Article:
The man’s nostrils flared. He looked back and forth in the room as if he were being watched. “It has begun to move more often. I believe that the curse is itching for a kill. I cannot keep it here. No more. You take it.”


“Why me?” Jakob said, leaning over the counter.


“People say you like this thing.” The man tapped beside the item, then jerked away. “People say you look for unique. You buy deadly.”


“I buy a lot of things. I wouldn’t call the papyrus and Bastet statues in my bag deadly. I have been known to procure and safely tuck away things that could do great harm,” Jakob admitted.


He knew the potential for death and destruction contained in one little room in the French Quarter of Charleston, South Carolina. What was one more bug?


“Yes, keep safe. Take it away, please.” The man’s eyes widened with fear as Jakob remained stoic. He knew that he was going to take the scarab, but he hadn’t clued the man in on it yet.


He folded the cloth back around the scarab and pointed to a wooden box with mother-of-pearl inlaid into a floral design on the top. If he were to guess, the box probably cost anywhere from one hundred dollars to one and a half.


“Put it in that,” Jakob said.


“This box is expensive. You pay for it. I will give you a good deal,” the man said, lifting the intricate box.


“Nope,” Jakob said, turning his back on the man. He began to walk away with the man mumbled under his breath and shuffled his feet.


“Wait! Wait! I give you box. Beautiful box,” the man said, holding it up. He’d already placed the scarab inside it. Jakob lifted the lid, just to be sure. Jakob nodded without speaking and took the box from the man.


As he walked toward the door, the man behind him said. “You no come back here.”


“Glady,” Jakob replied, tucked the box under his arm, and made his way back to his hotel.


Once he arrived home, he prepared the glass case for the scarab. His mother and father had no interest in looking at it, much less touching the box. After logging the information into their case files, he placed the wooden box with the scarab inside into the glass case.


The item hadn’t made him feel uneasy, nor did he get the normal supernatural vibe from it.


“Jakob, the phone is for you,” his mother called from the office of the store.


Jakob secured the lock on the case and met his mother in the office. “Who is it?” he asked.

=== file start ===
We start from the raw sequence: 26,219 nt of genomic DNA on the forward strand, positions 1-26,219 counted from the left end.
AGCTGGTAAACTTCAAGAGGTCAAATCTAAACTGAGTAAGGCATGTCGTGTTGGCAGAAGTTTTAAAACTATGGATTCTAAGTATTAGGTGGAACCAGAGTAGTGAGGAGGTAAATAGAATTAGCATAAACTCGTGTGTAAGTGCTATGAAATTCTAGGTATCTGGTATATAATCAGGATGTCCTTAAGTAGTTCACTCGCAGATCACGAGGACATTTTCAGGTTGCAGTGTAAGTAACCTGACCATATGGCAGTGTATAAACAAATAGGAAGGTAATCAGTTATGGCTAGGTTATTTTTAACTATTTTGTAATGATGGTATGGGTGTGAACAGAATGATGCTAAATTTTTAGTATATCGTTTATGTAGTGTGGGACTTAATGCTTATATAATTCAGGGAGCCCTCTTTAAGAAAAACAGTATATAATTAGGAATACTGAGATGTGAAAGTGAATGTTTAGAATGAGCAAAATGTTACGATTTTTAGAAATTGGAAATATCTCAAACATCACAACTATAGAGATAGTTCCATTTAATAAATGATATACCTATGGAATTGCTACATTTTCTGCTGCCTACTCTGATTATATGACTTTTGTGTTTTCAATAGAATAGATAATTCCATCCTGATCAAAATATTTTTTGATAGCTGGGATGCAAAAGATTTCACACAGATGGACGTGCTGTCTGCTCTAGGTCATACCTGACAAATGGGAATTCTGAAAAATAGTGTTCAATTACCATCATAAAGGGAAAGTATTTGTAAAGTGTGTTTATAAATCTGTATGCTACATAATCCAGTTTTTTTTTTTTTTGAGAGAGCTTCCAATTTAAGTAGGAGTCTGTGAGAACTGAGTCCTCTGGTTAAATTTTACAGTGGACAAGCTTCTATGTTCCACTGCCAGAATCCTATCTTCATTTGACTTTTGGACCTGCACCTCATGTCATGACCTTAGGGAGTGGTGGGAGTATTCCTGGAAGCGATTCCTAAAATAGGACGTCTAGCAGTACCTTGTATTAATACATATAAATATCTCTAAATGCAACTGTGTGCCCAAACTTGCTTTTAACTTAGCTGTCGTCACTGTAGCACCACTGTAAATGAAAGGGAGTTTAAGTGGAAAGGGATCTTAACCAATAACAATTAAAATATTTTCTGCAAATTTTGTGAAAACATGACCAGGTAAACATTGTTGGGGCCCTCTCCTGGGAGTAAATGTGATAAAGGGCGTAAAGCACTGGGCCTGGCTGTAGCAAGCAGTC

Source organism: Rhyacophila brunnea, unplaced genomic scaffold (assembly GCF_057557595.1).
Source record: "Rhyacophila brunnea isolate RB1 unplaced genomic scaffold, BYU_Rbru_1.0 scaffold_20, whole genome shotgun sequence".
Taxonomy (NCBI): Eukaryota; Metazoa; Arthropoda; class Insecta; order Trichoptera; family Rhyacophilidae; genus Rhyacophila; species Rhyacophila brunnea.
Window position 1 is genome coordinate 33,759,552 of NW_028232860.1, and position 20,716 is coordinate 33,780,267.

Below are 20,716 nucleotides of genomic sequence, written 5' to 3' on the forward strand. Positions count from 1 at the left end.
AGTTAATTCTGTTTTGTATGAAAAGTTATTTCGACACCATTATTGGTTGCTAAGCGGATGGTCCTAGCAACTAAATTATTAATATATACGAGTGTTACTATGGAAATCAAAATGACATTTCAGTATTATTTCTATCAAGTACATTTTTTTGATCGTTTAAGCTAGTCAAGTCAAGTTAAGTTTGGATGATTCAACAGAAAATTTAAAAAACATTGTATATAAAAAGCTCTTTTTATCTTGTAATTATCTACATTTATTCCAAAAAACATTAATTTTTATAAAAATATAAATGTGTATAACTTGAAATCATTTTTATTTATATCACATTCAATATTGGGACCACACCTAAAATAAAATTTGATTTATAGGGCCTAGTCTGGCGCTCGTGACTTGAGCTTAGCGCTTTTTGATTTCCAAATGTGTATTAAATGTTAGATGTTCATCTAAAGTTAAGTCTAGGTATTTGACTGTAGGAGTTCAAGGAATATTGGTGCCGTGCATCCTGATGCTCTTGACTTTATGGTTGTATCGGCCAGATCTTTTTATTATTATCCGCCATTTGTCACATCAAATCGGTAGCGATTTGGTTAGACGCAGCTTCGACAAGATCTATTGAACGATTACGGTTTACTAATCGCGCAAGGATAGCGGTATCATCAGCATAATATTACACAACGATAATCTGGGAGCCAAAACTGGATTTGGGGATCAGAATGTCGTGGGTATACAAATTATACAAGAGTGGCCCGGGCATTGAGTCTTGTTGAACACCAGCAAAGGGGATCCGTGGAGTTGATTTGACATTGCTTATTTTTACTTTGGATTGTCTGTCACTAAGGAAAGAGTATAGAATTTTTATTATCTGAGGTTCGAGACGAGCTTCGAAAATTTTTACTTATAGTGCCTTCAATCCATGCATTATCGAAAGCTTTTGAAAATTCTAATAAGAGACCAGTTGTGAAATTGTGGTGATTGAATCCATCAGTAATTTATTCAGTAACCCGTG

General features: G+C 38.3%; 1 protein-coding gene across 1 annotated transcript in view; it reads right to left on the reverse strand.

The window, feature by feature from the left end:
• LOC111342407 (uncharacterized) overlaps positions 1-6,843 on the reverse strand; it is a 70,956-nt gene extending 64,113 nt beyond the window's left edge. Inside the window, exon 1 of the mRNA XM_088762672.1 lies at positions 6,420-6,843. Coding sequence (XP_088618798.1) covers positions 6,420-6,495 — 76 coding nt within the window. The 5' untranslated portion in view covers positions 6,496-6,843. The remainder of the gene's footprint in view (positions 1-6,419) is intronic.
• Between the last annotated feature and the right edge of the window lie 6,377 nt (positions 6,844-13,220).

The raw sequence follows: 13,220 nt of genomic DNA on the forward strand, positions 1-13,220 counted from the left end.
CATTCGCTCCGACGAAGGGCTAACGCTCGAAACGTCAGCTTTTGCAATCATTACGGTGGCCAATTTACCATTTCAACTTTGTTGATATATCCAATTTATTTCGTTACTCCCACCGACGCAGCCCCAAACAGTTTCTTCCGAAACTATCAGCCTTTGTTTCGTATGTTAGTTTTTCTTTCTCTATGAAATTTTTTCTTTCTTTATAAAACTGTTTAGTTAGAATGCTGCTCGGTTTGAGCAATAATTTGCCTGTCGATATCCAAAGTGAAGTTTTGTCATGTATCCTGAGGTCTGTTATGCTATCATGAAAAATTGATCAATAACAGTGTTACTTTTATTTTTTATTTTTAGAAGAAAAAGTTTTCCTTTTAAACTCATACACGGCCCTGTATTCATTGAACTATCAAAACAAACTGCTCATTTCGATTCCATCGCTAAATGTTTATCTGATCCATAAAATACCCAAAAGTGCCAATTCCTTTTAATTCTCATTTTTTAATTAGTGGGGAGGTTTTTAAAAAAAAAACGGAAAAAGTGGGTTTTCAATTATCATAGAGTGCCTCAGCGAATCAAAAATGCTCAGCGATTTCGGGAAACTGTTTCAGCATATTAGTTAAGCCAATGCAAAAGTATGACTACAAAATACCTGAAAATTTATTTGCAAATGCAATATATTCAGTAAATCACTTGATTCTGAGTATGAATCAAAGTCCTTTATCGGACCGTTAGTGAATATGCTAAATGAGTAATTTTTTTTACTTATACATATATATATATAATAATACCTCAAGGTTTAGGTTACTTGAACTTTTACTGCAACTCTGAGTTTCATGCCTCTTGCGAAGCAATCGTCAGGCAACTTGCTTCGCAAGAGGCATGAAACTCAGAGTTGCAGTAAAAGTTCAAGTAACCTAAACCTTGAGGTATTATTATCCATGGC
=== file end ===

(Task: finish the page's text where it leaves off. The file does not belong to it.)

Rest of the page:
“Dunno, but he asked for you,” she said, giving him a smile.


He took the phone, cleared his throat, and then answered. “Oddities Emporium, this is Jakob Mercer speaking.”


The line crackled with a suspect connection. “Mr. Mercer, my name is Masuda Saaed. I am the chief of the Egyptian National Police in Cairo. Recently, you left our city after spending a few days here shopping in the market.”

“Yes, Sir. I’ve only been home for a few hours. Is something wrong?” Jakob asked.


“Perhaps. Did you speak to Zahur Salah in his shop while you were here?” the man asked.


“I spoke to many men in shops, but only a few of them gave me their names. I do not recognize this name,” Jakob admitted.


“We believe he gave you an item. You didn’t purchase it from him. You left the store with a wooden box and the item inside,” the chief explained.


Jakob’s heart began to pound. “Ah, yes. I was given an item by a man. I’m not sure of its authenticity, though. I assure you that it was claimed at customs both in your country and in mine.”


“Yes, that is how we found you. Shortly after you left Mr. Salah's shop, he was murdered. His shop was tossed and the men who did it left without anything. We believe they were looking for the scarab in the amber.”


“Murdered? How do you know this?” Jakob asked.


“It’s all on tap. Mr. Salah had a very advanced security system. We know that you did not kill him, but we wondered if you might have any information that might help us find his murderer?”


Jakob sat down in the squeaky chair at the desk and ran his fingers through his hair. “No. He had some items in his shop that were not up to my expectations. He offered me the scarab and told me a far-fetched tale about it. He did seem on edge and eager to get rid of the item. He knew that I had been buying such items in the bazaar. Other than that, I can’t remember anything else that might help.”


Jakob thought the man may have hung up, or the call had gotten disconnected due to the silence from the other end of the call. Finally, the man spoke. “The item you have is not a fake. I suggest you don’t give it to anyone. I also suggest that you never tell anyone that you have that item. Your life may depend on your silence.” The man disconnected the call.


Jakob leaned back in the chair and sighed. He needed to do some more research on this scarab. If it was going to sit in his gallery, he needed to know everything about it. But for now, it was tucked away safely in the gallery.